Most people are aware of the usual risk factors for developing Type 2 diabetes, such as being overweight, not getting enough exercise, poor diet and smoking. But did you also know that stress is another risk factor for developing this disease that, according to the World Health Organization, impacts over 200 million people worldwide?
Diabetes and low magnesium levels: Two common health problems affecting millions of people. But did you know that they are related? Diabetes is the seventh leading cause of death in the United States, according to the CDC. And most people, in general, aren’t getting enough magnesium on a daily basis. It turns out, low magnesium may make you worse off for developing diabetes, and having diabetes may in turn deplete your existing magnesium levels. Magnesium depletion affects at least 30 percent of diabetics. It’s a cycle that needs to be broken, and it starts with education. Let’s take a look at the relationship between this mineral and diabetes.
One of the great things about life is that there is always a reason to spend time with family and friends and celebrate - the holidays, Super Bowl, Valentine’s Day, weddings, baby showers, graduations, vacations, birthdays and the list goes on. And what this sometimes mean is that year-round we may be tempted to eat too much food and overindulge with the booze.
We have a diabetes pandemic on our hands. According to recent data from the U.S. Centers for Disease Control and Prevention (CDC), 34.2 million people (10.5 percent of the U.S. population) have diabetes. This includes 26.9 people who have been diagnosed, and 7.3 million people who have not been diagnosed. In addition to this, 88 million people (aged 18 years and older) have prediabetes. Foods like chia seeds and lentil can play a huge role in addressing this issue.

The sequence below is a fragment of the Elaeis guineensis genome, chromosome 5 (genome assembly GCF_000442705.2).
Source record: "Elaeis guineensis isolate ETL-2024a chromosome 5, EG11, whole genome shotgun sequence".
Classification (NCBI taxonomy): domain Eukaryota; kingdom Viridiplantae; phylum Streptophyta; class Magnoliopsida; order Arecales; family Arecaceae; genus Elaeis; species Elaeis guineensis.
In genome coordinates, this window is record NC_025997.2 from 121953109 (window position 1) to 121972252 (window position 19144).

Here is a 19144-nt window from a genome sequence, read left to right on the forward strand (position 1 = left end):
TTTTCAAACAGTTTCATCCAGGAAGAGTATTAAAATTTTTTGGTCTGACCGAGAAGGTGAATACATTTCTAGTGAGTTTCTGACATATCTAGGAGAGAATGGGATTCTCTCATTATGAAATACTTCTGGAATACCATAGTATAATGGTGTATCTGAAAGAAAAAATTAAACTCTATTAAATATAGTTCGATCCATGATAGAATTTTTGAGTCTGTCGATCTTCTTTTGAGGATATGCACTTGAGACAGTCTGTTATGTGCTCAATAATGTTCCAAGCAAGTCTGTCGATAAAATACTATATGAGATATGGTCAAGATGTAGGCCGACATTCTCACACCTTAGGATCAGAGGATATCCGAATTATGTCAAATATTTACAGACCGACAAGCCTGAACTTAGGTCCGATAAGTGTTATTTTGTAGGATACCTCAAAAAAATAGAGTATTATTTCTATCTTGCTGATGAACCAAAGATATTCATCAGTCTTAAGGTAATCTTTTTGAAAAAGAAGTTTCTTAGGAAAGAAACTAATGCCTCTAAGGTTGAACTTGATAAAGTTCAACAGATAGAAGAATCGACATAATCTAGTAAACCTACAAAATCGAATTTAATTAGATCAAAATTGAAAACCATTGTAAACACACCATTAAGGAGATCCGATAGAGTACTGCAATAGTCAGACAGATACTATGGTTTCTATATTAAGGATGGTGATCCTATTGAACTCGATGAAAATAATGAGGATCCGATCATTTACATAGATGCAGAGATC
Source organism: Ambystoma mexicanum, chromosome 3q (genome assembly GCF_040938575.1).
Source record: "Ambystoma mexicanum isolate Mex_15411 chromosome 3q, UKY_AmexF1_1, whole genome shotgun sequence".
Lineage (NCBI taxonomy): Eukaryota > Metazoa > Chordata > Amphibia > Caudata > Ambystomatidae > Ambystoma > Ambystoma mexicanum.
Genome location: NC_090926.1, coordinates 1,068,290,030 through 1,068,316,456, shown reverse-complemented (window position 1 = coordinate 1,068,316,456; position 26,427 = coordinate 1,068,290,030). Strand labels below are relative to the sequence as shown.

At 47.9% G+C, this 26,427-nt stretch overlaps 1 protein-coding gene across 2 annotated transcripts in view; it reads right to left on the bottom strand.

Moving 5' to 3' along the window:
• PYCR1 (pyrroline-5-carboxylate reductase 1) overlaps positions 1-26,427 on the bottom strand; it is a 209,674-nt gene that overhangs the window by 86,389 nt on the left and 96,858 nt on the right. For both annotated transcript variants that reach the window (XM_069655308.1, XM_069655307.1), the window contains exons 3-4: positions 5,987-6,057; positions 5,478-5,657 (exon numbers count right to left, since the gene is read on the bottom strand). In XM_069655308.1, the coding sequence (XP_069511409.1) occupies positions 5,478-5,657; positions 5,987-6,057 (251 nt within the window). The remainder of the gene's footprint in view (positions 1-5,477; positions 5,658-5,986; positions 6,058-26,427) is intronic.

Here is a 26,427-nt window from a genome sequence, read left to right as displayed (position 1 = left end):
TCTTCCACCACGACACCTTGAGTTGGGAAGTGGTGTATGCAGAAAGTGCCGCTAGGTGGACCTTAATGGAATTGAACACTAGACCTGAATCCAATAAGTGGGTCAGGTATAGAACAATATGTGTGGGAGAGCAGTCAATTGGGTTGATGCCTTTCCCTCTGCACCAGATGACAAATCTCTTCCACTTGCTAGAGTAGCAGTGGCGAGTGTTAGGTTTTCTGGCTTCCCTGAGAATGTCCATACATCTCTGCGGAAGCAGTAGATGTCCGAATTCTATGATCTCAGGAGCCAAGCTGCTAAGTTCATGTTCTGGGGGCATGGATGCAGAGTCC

Every 21 seconds someone in the United States is diagnosed with diabetes, according to the American Diabetes Association. I would like this statistic to change! And I am hopeful that it will through awareness, education and being proactive. But it is equally important to be able to effectively manage diabetes if you are already diagnosed with it.
Type 2 Diabetes (TD2) is a prevalent and often devastating disease. I am all too familiar with the toll TD2 can take on one’s health. (You can read about how diabetes has affected my family, here).
Although many diabetic Americans are able to live overall healthy and happy lives if they manage their condition well, there is a large community of American people being devastated by diabetic amputations.
In 2014, 13-year-old Edgar Lopez died after his mother decided to stop giving him insulin prescribed by a pediatrician. He suffered from type 1 diabetes.
Spring is here, and summer is just around the corner. So you know what that means: barbecues, barbecues and more barbecues!
As boomers, we’re used to having our blood glucose levels measured during our annual physicals. After all, our risk for developing diabetes increases with age. Many of us now know our A1C levels as well as our cholesterol, iron and calcium levels.
A proper dental hygiene routine usually involves three steps: floss, brush and mouthwash. But the last of these steps is causing some concern in the healthcare field.
This blog is probably one of the more difficult ones to write because of the toll Type 2 diabetes has taken on both my parents. I grew up hearing that my dad had passed from diabetes. I was about 3-years-old when he died. Thirty years later, my mom passed away from complications of diabetes. She was hospitalized just prior to her death for a foot ulcer, which just refused to get better. The doctors discussed with her the option of amputating her foot. She went into a coma and died soon after. In my opinion, she simply lost her will to live after being told that her foot would have to be amputated.
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